North Sydney Commercial Lawyers

PPSA and defective registrationsPrint This Post

PPSA and defective registrations

The issue of defective registrations under s 165 of the PPSA is one of the numerous topics raised by interest groups in their submissions to the Attorney-General in respect of the statutory review of the Personal Property Securities Act due 25 July 2014.

One of the suggested changes is that the registration should not be defective pursuant to s 165 (c) or considered to be seriously misleading for the purposes of s 164, if it indicates that a security interest is a PMSI (to any extent) and it is not in fact a PMSI (to any extent). Stakeholders have suggested that s 165(c) and s 164 should be amended accordingly.

The reason they put forward is that s 165(c) does not apply so long as the security interests to which a registration relates is a PMSI to any extent. This means there could be, and usually will be, security interests that are non PMSI’s as well as ones that are PMSIs, covered by the one registration. Ascertaining whether a particular security interest is a PMSI and has PMSI priority involves an analysis of a number of factors including the terms of the security agreement, compliance with timing requirements in s 62 of the PPSA and determining if particular goods have been paid for. Merely indicating a registration could relate to a PMSI does not limit it to PMSI claims nor establish all of the requirements for claiming PMSI priority.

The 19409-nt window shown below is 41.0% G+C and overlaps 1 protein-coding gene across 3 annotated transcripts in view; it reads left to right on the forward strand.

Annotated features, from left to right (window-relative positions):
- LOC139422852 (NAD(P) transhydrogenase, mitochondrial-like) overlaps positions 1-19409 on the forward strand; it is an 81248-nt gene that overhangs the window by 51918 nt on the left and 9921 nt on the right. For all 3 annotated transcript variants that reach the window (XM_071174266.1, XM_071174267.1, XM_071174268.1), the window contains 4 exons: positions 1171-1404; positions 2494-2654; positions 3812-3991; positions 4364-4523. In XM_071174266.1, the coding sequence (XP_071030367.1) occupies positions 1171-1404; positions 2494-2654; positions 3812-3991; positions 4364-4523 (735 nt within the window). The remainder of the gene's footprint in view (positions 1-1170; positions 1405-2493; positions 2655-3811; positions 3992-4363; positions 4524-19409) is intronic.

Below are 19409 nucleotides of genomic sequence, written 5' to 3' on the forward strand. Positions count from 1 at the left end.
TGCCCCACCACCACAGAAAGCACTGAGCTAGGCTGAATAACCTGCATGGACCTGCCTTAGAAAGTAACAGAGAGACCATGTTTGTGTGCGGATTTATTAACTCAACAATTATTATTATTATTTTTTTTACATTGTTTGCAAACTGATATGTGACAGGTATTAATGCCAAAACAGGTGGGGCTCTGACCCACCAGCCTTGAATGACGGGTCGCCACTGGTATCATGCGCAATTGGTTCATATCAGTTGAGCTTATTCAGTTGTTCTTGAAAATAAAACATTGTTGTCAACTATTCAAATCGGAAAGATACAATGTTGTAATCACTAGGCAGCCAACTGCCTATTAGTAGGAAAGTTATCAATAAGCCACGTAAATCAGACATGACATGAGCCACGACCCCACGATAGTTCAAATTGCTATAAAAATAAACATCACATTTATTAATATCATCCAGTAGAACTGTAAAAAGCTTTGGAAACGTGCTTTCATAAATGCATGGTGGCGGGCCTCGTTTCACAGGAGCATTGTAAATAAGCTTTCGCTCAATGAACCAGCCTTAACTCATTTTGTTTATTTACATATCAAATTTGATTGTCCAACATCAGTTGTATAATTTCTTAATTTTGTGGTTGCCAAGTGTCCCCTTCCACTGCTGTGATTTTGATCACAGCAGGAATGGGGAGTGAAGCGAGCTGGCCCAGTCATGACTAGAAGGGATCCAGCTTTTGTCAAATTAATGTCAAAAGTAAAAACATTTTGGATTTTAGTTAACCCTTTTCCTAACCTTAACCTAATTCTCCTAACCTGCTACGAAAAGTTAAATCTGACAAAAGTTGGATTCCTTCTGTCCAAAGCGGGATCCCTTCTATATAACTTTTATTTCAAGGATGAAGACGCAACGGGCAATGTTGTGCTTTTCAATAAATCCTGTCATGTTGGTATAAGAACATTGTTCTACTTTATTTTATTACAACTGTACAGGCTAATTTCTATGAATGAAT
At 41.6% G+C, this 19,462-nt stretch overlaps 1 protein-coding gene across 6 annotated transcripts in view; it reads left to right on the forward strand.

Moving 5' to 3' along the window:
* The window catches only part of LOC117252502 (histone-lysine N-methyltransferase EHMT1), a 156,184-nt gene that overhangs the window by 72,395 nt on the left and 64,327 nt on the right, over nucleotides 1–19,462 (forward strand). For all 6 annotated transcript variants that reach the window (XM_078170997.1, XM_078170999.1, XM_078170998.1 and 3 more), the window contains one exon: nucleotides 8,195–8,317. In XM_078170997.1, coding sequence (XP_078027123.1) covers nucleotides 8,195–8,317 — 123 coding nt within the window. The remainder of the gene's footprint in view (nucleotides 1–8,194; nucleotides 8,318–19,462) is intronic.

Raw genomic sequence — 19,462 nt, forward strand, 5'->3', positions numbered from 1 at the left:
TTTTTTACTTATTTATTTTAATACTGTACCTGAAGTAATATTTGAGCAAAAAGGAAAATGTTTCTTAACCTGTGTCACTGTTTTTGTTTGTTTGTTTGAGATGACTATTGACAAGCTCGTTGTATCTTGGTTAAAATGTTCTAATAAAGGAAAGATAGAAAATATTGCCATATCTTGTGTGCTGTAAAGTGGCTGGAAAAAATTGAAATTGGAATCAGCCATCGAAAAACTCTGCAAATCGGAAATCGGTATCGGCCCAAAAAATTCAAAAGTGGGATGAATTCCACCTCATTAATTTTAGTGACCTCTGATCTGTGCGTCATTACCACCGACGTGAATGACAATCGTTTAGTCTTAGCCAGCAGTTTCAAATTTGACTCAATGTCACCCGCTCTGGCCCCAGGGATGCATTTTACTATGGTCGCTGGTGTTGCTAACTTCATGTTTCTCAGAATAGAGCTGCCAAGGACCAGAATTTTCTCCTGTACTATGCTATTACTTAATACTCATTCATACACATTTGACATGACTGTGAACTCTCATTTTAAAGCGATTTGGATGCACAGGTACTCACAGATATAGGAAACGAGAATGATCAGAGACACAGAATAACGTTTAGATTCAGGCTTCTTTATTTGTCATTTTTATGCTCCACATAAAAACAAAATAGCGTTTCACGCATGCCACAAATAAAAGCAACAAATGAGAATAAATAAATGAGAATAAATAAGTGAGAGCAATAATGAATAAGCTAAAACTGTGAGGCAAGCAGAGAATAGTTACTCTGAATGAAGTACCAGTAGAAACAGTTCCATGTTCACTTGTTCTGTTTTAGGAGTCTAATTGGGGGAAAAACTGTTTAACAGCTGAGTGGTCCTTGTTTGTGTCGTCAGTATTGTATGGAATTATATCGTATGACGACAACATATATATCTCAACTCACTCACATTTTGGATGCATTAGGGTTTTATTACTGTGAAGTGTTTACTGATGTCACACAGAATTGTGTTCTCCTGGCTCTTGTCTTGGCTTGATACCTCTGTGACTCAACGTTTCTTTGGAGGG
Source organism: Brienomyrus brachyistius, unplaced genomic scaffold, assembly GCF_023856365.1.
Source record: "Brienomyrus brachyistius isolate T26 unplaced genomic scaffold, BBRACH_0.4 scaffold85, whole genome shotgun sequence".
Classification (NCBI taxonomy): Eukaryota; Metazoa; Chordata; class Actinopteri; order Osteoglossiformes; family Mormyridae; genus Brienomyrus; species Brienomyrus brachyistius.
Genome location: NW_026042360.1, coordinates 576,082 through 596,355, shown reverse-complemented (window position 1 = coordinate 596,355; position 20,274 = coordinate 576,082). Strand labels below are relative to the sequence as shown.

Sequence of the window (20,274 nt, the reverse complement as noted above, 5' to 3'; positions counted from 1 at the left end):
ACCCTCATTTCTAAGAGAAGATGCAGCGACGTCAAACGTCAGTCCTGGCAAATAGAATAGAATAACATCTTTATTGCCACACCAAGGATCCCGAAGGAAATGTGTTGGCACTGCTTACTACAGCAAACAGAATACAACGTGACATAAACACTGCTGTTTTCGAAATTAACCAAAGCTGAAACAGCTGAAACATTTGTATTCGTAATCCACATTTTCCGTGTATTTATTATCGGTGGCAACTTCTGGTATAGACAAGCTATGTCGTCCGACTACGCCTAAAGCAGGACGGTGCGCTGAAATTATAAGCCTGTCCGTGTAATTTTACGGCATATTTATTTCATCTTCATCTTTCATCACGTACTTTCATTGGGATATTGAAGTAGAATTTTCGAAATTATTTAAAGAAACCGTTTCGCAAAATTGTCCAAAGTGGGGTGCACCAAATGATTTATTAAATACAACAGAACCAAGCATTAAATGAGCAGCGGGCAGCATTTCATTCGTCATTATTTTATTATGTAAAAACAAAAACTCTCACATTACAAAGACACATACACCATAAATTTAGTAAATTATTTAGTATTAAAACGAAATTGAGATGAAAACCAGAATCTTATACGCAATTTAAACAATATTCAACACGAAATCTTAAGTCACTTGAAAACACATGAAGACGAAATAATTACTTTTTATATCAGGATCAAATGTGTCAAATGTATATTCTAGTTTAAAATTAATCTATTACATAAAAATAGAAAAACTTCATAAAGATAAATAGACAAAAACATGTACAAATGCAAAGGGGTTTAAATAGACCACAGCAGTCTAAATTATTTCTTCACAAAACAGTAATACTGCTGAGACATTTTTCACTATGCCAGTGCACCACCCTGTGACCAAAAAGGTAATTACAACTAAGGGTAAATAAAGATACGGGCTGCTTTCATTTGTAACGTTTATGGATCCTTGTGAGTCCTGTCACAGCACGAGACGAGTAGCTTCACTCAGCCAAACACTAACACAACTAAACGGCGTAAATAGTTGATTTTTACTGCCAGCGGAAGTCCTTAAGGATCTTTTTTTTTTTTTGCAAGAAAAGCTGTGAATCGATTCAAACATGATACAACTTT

Checking the PMSI box alone does not establish that the secured party has complied with the timing requirements in s 62 of the PPSA and parties searching the register are no further advanced than if this requirement did not exist. A secured party can have a PMSI as defined in s 14, but not be entitled to PMSI priority because it has failed to comply with s 62 which relates to the timing of registrations.

However, consequences of not checking the PMSI box in a registration are catastrophic for suppliers of inventory and lessors as s 165(c) is currently drafted.

But there is some other good news in relation to financing statements as in the case of Future Revelation Limited –v – Medica Radiology and Nuclear Medicine Pty Ltd [2013] NSWSC 1741, where Brereton J held that the use of an ABN rather than an ACN in a financing statement was not a seriously misleading defect. He said “…a search by reference to the identity of the collateral or the grantor would have disclosed the relevant security interest. Such a search would have identified clearly enough the secured party, namely Suncorp, even though its ABN and not ACN was stated. In my view, it is very clear that this defect was not seriously misleading or in that matter misleading at all.”

He followed a long line of cases in Canada which held that the test for whether a defect is “seriously misleading” is whether it will result in the registration not being disclosed on a search – GMAC Leaseco Ltd – v Moncton Motor Home & Sales (2003) 227 DLR (4th) 154.